The Times/1918/Letter to the Editor/The Late Mr. J. S. Cotton
The Late Mr. J. S. Cotton
An "Old Friend" writes of Mr. J. S. Cotton, who death was announced in "The Times" of Thursday:—
Since Cotton's retirement from the editorship of the "Academy", to which he succeed on the death of his friend Charles Appleton in 1879, he had lived somewhat the life of a recluse who found satisfaction in the continuance of studies which were the ruling passion of his days. Those who were on the reviewing staff of that journal—a dwindling remnant—will bear in memory the impartiality, almost to the point of severity, which he brought to his duties, and how in his hands there failed not upholding of the high conceptions of his office which characterized the rule of his predecessor, whereby the "Academy" remained the medium of inter-communication between scholars of the East and West, its columns unsullied by any intrusion of 'ad captandum vulgus' elements.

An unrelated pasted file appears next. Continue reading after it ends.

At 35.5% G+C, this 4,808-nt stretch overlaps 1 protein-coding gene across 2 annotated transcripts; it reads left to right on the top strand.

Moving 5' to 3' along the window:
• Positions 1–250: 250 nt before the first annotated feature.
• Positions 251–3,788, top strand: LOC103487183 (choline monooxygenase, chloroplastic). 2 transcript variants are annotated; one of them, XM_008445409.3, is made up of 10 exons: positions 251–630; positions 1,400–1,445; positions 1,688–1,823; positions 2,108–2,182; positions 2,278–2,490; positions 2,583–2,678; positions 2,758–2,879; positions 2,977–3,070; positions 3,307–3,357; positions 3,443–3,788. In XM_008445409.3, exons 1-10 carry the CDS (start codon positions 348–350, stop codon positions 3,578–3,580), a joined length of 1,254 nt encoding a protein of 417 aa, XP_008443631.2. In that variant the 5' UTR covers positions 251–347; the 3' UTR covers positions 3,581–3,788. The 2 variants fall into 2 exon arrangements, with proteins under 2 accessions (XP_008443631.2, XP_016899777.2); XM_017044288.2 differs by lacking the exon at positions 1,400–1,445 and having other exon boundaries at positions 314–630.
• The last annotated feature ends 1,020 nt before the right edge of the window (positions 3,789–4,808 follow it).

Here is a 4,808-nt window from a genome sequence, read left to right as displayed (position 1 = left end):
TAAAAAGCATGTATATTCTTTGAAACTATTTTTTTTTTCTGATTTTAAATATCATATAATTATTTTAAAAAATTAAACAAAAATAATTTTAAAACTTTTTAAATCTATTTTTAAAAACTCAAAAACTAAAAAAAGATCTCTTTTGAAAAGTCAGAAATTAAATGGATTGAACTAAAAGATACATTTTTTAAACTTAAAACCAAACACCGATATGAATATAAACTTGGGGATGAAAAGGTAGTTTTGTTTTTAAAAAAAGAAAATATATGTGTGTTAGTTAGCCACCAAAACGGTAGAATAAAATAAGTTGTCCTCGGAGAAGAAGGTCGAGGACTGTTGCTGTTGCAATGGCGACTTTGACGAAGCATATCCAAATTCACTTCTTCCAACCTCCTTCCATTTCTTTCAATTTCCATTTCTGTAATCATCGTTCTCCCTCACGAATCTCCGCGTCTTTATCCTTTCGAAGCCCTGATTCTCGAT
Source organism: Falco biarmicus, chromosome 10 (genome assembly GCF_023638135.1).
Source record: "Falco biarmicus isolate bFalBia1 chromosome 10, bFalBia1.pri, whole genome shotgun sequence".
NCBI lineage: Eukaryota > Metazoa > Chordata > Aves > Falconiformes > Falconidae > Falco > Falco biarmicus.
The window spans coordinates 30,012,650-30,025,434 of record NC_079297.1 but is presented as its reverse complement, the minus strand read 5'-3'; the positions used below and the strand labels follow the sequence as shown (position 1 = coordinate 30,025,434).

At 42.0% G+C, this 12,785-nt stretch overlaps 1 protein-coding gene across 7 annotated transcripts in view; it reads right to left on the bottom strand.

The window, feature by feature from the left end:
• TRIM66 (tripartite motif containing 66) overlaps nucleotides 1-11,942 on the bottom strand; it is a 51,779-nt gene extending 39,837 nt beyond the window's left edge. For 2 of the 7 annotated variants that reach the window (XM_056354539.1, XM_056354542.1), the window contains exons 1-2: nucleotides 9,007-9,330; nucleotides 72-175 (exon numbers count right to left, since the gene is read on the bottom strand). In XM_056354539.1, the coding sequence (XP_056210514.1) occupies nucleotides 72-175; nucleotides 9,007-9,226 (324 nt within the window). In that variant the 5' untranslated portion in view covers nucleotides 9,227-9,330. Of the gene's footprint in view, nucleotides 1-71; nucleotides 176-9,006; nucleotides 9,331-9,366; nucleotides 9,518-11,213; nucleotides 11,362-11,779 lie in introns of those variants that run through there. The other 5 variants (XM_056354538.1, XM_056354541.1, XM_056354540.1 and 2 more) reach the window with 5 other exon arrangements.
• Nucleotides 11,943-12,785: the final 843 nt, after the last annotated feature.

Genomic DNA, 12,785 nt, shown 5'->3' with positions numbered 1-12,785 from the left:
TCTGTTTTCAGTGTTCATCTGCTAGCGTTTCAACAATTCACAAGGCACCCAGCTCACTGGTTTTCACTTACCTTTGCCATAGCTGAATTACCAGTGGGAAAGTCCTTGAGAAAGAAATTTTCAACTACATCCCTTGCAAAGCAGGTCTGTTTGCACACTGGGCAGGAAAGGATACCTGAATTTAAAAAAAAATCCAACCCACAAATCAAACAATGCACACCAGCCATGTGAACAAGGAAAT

Avoiding the public eye, he was happy in the fellowship of those who care for the things of the mind, who profited by his scholarship and his sanity of judgment. To these he unbosomed himself in warmth of friendship and geniality of soul, in an eagerness which received as gladly as it imparted. Although his birth was in India, his tastes and training gave him supreme interest in subjects which have attraction only for the few, subjects in which he was an admitted master, he was free from the defects of specialism, and those who met him were impressed by the proofs of wide knowledge never obtruded, but supplied in enrichment of the matter in hand. His estimate of the value of archaeological research in India, Central Asia, and Egypt did not less from him the significance of the spade work at Knossos and Nippur; in fact, not long before his death he expressed the belief that the discoveries in these last name might prove of greater importance in the history of culture. There remains for those who knew and loved James Sutherland Cotton the regret that his incisive talk had no record, and that his published works, from their necessary limitations of subject, can only imperfectly convey the erudition of a gifted man, memory of who is not 'writ in water'.